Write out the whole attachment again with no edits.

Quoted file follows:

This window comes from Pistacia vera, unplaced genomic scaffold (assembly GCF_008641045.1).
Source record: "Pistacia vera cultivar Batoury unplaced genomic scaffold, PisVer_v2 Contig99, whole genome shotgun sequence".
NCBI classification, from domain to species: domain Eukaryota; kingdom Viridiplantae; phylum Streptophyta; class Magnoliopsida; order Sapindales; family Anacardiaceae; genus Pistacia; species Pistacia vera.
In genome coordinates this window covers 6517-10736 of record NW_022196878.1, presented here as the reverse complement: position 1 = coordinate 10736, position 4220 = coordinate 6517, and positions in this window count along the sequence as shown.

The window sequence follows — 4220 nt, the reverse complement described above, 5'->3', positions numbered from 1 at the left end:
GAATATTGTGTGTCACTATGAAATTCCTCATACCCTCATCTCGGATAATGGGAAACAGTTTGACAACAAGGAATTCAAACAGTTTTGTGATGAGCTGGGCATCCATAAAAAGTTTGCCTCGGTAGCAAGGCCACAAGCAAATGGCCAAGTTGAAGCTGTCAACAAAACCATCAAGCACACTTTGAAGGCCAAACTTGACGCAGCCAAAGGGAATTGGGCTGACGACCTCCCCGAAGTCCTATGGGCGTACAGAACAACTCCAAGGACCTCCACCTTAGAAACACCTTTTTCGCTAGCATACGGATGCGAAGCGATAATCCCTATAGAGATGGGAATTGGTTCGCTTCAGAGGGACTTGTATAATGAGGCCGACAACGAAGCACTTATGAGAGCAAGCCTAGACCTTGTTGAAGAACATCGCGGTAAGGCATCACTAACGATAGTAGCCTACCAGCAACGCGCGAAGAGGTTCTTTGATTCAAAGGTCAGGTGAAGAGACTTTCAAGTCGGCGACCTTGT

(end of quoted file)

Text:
This window comes from Pistacia vera, unplaced genomic scaffold (assembly GCF_008641045.1).
Source record: "Pistacia vera cultivar Batoury unplaced genomic scaffold, PisVer_v2 Contig99, whole genome shotgun sequence".
NCBI classification, from domain to species: domain Eukaryota; kingdom Viridiplantae; phylum Streptophyta; class Magnoliopsida; order Sapindales; family Anacardiaceae; genus Pistacia; species Pistacia vera.
In genome coordinates this window covers 6517-10736 of record NW_022196878.1, presented here as the reverse complement: position 1 = coordinate 10736, position 4220 = coordinate 6517, and positions in this window count along the sequence as shown.

The window sequence follows — 4220 nt, the reverse complement described above, 5'->3', positions numbered from 1 at the left end:
GAATATTGTGTGTCACTATGAAATTCCTCATACCCTCATCTCGGATAATGGGAAACAGTTTGACAACAAGGAATTCAAACAGTTTTGTGATGAGCTGGGCATCCATAAAAAGTTTGCCTCGGTAGCAAGGCCACAAGCAAATGGCCAAGTTGAAGCTGTCAACAAAACCATCAAGCACACTTTGAAGGCCAAACTTGACGCAGCCAAAGGGAATTGGGCTGACGACCTCCCCGAAGTCCTATGGGCGTACAGAACAACTCCAAGGACCTCCACCTTAGAAACACCTTTTTCGCTAGCATACGGATGCGAAGCGATAATCCCTATAGAGATGGGAATTGGTTCGCTTCAGAGGGACTTGTATAATGAGGCCGACAACGAAGCACTTATGAGAGCAAGCCTAGACCTTGTTGAAGAACATCGCGGTAAGGCATCACTAACGATAGTAGCCTACCAGCAACGCGCGAAGAGGTTCTTTGATTCAAAGGTCAGGTGAAGAGACTTTCAAGTCGGCGACCTTGT